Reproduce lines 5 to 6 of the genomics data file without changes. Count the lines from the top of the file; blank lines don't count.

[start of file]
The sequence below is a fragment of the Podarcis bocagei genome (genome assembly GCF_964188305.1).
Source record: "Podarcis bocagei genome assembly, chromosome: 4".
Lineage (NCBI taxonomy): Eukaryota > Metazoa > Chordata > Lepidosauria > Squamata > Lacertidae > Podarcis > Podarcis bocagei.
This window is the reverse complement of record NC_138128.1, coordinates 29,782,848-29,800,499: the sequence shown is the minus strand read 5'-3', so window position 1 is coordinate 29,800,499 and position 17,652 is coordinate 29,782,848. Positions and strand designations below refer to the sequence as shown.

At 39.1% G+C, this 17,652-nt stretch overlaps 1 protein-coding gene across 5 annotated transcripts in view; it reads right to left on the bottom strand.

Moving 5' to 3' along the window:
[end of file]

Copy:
At 39.1% G+C, this 17,652-nt stretch overlaps 1 protein-coding gene across 5 annotated transcripts in view; it reads right to left on the bottom strand.

Moving 5' to 3' along the window: